Must-Have Architecture Books

Here we present the list of 10 must have architecture books.

1. Architecture: Form, Space, and Order (Francis D.K. Ching; 1975)

This book is classic introduction to the principles of architecture. It helps both students and practicing architects understand the basic vocabulary of architectural design by examining how form and space are ordered in the built environment.

2. A Pattern Language: Towns, Buildings, Construction (Christopher Alexander, Murray Silverstein, Sara Ishikawa; 1977)

The book creates a new language, what the authors call a pattern language derived from timeless entities called patterns. All 253 patterns together form a language. “Patterns“, the units of this language, are answers to design problems. This book will enable a person to make a design for almost any kind of building, or any part of the built environment.

3. The City in History: Its Origins, Its Transformations, and Its Prospects (Lewis Mumford; 1961)

The book shows how the urban form has changed throughout human civilization. It is an evaluation of city growth, how it came to be, and where it is heading, as evidenced by the final chapter Retrospect and Prospect.

4. SMLXL (Rem Koolhaas, Bruce Mau and Hans Werlemann; 1995 )

S,M,L,XL is a collection of essays, diary excerpts, travelogues, photographs, architectural plans, sketches, cartoons produced by Office for Metropolitan Architecture (O.M.A.).

5. Yes Is More: An Archicomic on Architectural Evolution (Bjarke Ingles; 2009)

Yes is More is a manifesto of architecture as seen by the Copenhagen-based group BIG, told in comic book form, unlike a classic architectural monograph.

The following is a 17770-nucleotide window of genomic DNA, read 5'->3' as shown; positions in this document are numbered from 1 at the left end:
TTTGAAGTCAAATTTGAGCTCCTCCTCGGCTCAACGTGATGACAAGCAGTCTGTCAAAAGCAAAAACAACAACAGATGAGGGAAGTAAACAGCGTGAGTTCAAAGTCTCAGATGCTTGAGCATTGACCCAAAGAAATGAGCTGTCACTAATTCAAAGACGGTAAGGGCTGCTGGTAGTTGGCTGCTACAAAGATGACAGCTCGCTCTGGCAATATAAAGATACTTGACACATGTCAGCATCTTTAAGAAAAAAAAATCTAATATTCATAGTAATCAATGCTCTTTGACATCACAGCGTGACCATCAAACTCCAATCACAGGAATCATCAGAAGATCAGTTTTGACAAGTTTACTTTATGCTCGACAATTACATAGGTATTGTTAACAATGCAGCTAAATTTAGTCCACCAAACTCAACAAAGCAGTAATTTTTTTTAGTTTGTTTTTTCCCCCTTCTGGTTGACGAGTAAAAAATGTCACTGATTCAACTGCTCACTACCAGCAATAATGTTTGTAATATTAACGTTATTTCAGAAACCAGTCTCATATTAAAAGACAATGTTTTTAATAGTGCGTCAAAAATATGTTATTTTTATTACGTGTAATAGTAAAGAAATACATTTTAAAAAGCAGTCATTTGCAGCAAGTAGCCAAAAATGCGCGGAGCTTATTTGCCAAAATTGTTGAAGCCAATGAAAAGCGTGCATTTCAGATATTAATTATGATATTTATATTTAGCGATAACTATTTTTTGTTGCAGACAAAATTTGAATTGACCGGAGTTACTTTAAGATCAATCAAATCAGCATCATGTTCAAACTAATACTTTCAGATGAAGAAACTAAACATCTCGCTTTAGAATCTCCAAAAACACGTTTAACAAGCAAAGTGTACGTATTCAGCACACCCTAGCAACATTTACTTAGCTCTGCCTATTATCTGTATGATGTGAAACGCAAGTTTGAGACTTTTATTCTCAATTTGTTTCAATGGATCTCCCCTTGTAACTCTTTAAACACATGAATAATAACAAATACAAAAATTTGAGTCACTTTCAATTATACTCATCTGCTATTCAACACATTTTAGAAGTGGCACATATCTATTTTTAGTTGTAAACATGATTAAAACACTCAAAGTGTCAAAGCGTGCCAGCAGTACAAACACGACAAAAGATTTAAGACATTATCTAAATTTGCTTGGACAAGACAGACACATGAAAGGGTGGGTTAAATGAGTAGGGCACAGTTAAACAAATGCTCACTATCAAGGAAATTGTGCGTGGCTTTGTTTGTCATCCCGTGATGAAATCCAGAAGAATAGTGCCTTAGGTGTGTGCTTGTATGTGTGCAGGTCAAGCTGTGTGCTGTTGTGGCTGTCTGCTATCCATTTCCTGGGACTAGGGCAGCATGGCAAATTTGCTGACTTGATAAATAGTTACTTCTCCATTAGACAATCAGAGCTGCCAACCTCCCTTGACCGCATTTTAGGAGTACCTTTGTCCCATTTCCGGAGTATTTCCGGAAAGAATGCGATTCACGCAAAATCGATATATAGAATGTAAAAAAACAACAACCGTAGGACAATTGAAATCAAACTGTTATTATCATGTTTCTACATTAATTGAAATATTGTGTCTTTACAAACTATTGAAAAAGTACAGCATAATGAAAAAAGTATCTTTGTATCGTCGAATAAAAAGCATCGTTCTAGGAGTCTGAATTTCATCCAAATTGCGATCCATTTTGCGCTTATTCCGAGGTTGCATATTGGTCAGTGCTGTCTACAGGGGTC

6. Building Construction Illustrated (Francis D.K. Ching; 1975)

Clearly presents all of the basic concepts underlying building construction. The book moves through each of the key stages of the design process, from site selection to building components, mechanical systems, and finishes.

7. The Death and Life of Great American Cities (Jane Jacobs, 1961)

The book is a critique of 20th century urban planning policy, which it says was responsible for the decline of many city neighborhoods in the United States. It provides an essential framework for assessing the vitality of all cities.

8. The Four Books of Architecture (Andrea Palladio; 1570)

The most successful architectural treatise of the Renaissance and one of the two or three most important books in the literature of architecture. First published in Italian in 1570, it has been translated into every major Western language.

9. Neufert Architects’ Data (Ernst Neufert; 1936)

The book provides, in one concise volume, the core information needed to form the framework for the more detailed design and planning of any building project.

10. The Ten Books on Architecture (Vitruvius Pollio; 15 BC)

The Ten Books on Architecture outlines building methods for everything from aqueducts and temples, to decorative plasterwork. Written in the first century BC, and dedicated to emperor Caesar Augustus, it is the only complete document of its kind.

11. Delirious New York, Retroactive Manifesto for Manhattan (Rem Koolhaas; 1978)

Rem Koolhaas’s celebration and analysis of New York depicts the city as a metaphor for the incredible variety of human behavior. At the end of the nineteenth century, population, information, and technology explosions made Manhattan a laboratory for the invention and testing of a metropolitan lifestyle — “the culture of congestion” — and its architecture.

12. The Timeless Way of Building (Christopher Alexander; 1979)

The book proposes a new theory of architecture (and design in general) that relies on the understanding and configuration of design patterns.


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